Table 2: Eigenvalues of the fixed points of the autonomous system of equations (23) and the nature of stability (if any), where and .

Since is assumed to be derivable, we use the Taylor expansion of to get; as is very small, higher order terms are neglected above. As , (30) reduces toThis is called the linearization of the DE near a fixed point. Stability of the fixed point is inferred from the sign of eigenvalues of Jacobian matrix . If the fixed point is hyperbolic, then stability is concluded from Hartman-Grobman theorem, which states the following.

Theorem (Hartman-Grobman). Given the nonlinear DE (29) in , where is derivable with flow , if is a hyperbolic fixed point, then there exists a neighbourhood of , on which is homeomorphic to the flow of linearization of the DE near .

But for nonhyperbolic fixed point this cannot be done and the study of stability becomes hard due to lack of theoretical setup. If at least one eigenvalue corresponding to the fixed point is zero, then it is termed as nonhyperbolic. For this case, we cannot find out stability near the fixed point. Consequently, we have to resort to other techniques like numerical solution of the system near fixed point and to study asymptotic behaviour with the help of plot of the solution, as is done in this work (details are described later). However, we can find the dimension of stable manifold (if exists) with the help of centre manifold theorem. There is a separate class of important nonhyperbolic fixed points known as normally hyperbolic fixed points, which are rarely considered in literature (see [77]). As some fixed points encountered in our work are of this kind, we state the basics here. We are also interested in nonisolated normally hyperbolic fixed points of a given DE (e.g., a curve of fixed points; such a set is called equilibrium set). If an equilibrium set has only one zero eigenvalue at each point and all other eigenvalues have nonzero real part, then the equilibrium set is called normally hyperbolic. The stability of normally hyperbolic fixed point is deduced from invariant manifold theorem, which states the following.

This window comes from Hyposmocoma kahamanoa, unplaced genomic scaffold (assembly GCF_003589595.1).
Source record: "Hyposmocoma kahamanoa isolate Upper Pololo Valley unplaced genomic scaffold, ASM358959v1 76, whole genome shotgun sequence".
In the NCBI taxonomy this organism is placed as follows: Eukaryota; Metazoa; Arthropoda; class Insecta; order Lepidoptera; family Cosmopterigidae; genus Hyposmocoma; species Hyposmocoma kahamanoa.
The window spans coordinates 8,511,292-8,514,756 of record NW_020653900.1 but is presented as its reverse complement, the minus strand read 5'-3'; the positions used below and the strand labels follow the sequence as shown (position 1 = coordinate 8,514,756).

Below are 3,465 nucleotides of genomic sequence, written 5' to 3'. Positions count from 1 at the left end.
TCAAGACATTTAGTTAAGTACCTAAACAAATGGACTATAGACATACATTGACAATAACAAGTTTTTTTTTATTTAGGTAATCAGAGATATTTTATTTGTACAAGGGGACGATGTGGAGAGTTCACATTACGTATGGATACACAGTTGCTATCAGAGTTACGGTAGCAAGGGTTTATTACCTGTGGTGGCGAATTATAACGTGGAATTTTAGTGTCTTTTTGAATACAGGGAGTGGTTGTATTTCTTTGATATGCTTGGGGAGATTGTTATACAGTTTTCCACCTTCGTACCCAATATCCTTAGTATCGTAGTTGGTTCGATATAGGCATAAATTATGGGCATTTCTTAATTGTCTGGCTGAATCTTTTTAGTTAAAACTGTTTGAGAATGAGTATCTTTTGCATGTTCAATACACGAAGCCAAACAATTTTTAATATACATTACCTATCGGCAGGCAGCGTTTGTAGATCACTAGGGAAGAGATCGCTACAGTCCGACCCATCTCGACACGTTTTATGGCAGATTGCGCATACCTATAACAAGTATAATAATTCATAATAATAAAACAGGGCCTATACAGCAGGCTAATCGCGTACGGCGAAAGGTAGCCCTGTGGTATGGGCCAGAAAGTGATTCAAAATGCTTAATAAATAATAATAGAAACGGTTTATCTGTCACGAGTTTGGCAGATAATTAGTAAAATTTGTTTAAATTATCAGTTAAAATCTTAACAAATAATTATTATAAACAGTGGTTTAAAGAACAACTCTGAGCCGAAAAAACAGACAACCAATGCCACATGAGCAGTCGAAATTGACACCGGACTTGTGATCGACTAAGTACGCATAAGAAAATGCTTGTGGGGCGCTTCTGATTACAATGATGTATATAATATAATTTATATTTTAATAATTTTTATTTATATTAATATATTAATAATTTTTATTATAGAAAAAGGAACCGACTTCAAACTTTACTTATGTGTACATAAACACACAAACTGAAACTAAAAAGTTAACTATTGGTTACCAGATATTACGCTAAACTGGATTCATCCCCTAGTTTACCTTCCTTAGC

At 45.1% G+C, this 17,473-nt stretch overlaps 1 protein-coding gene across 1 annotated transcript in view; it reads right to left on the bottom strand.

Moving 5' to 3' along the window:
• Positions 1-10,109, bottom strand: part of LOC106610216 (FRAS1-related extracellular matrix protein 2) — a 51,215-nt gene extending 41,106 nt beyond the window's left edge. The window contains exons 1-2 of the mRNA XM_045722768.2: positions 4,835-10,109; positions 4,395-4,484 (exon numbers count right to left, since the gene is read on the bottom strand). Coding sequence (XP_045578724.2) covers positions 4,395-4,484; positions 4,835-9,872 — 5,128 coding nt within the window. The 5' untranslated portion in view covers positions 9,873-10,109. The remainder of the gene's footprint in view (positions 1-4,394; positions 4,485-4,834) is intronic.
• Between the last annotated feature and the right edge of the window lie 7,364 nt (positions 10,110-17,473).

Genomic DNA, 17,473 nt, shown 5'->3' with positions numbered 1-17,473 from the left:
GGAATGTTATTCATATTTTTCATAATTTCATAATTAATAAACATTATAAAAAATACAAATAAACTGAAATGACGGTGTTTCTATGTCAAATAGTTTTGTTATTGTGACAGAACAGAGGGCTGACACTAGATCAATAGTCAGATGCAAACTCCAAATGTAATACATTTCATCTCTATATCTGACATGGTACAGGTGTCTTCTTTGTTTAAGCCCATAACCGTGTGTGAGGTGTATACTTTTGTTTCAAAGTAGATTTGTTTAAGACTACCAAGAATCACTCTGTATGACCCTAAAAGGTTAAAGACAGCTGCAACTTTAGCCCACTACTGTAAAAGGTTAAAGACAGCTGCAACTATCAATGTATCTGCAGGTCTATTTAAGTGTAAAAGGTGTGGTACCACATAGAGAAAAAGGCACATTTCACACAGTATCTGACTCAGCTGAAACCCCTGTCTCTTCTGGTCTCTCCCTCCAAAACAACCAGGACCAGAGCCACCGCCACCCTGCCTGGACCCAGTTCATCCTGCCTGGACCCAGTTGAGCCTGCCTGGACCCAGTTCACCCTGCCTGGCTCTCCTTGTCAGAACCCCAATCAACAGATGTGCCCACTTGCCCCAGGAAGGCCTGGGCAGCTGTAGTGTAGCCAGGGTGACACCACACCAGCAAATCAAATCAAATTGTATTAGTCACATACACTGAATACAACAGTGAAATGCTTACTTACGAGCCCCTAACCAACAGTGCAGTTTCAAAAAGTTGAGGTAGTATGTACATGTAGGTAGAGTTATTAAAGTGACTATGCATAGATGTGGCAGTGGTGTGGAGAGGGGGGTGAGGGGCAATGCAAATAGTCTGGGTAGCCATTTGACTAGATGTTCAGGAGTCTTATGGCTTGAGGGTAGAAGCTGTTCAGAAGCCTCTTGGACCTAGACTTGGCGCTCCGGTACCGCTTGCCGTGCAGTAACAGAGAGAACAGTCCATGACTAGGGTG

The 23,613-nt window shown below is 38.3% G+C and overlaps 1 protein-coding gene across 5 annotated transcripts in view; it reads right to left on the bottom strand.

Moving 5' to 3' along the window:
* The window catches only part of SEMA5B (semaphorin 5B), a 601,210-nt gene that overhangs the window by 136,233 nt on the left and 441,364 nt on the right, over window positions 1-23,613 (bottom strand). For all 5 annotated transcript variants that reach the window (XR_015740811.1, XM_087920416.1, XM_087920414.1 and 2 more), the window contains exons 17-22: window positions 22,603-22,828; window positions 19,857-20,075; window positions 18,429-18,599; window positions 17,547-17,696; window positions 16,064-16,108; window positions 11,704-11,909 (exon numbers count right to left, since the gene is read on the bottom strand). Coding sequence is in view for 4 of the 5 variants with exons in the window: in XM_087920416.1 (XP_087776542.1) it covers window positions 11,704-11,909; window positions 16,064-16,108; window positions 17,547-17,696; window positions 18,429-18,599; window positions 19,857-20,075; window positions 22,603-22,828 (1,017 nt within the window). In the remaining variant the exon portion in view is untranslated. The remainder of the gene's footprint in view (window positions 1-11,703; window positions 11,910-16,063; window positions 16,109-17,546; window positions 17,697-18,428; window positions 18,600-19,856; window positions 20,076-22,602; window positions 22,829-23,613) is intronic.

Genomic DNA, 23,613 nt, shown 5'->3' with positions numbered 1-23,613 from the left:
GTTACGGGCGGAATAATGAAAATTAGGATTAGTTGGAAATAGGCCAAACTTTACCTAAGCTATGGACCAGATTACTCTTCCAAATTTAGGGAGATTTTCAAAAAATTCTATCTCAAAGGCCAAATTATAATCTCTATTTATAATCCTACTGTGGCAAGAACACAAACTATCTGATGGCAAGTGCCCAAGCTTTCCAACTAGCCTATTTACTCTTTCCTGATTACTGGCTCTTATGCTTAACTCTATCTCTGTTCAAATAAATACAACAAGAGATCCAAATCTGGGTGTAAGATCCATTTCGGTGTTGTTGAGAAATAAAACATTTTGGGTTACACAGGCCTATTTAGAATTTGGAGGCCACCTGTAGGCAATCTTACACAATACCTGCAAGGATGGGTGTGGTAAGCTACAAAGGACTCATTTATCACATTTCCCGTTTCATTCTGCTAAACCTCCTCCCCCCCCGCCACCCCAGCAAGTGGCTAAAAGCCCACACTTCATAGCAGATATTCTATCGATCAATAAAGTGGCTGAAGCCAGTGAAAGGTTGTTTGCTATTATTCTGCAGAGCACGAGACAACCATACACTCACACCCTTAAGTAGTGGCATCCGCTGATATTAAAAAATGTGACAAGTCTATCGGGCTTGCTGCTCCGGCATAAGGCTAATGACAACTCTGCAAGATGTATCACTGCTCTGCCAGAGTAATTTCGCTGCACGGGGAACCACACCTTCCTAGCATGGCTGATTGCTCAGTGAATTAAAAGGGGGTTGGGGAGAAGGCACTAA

Theorem (Invariant Manifold). Let be a fixed point of the DE on and let , , and denote the stable, unstable, and centre subspaces of the linearization of the DE at . Then there exist a stable manifold tangent to , an unstable manifold tangent to , and a centre manifold tangent to at . In other words, the stability depends on the sign of remaining eigenvalues. If the sign of remaining eigenvalues is negative, then the fixed point is stable; otherwise it is unstable. Table 2 shows the eigenvalues corresponding to the fixed points given in Table 1 and existence for hyperbolic, nonhyperbolic, or normally hyperbolic fixed points with the nature of stability (if any).